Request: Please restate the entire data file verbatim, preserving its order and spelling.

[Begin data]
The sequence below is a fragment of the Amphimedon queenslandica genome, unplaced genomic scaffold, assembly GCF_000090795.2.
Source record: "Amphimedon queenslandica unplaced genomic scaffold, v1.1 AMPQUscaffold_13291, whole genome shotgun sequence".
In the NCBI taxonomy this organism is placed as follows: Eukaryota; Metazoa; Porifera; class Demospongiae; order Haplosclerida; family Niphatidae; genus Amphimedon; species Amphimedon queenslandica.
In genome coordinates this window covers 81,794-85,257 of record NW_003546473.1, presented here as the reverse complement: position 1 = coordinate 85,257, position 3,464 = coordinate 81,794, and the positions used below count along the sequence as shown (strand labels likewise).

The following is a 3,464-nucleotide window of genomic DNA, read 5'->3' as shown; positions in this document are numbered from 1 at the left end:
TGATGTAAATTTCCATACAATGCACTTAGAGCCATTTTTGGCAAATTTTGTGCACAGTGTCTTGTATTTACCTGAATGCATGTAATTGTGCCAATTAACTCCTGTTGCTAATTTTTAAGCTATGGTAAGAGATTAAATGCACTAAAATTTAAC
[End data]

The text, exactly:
The sequence below is a fragment of the Amphimedon queenslandica genome, unplaced genomic scaffold, assembly GCF_000090795.2.
Source record: "Amphimedon queenslandica unplaced genomic scaffold, v1.1 AMPQUscaffold_13291, whole genome shotgun sequence".
In the NCBI taxonomy this organism is placed as follows: Eukaryota; Metazoa; Porifera; class Demospongiae; order Haplosclerida; family Niphatidae; genus Amphimedon; species Amphimedon queenslandica.
In genome coordinates this window covers 81,794-85,257 of record NW_003546473.1, presented here as the reverse complement: position 1 = coordinate 85,257, position 3,464 = coordinate 81,794, and the positions used below count along the sequence as shown (strand labels likewise).

The following is a 3,464-nucleotide window of genomic DNA, read 5'->3' as shown; positions in this document are numbered from 1 at the left end:
TGATGTAAATTTCCATACAATGCACTTAGAGCCATTTTTGGCAAATTTTGTGCACAGTGTCTTGTATTTACCTGAATGCATGTAATTGTGCCAATTAACTCCTGTTGCTAATTTTTAAGCTATGGTAAGAGATTAAATGCACTAAAATTTAAC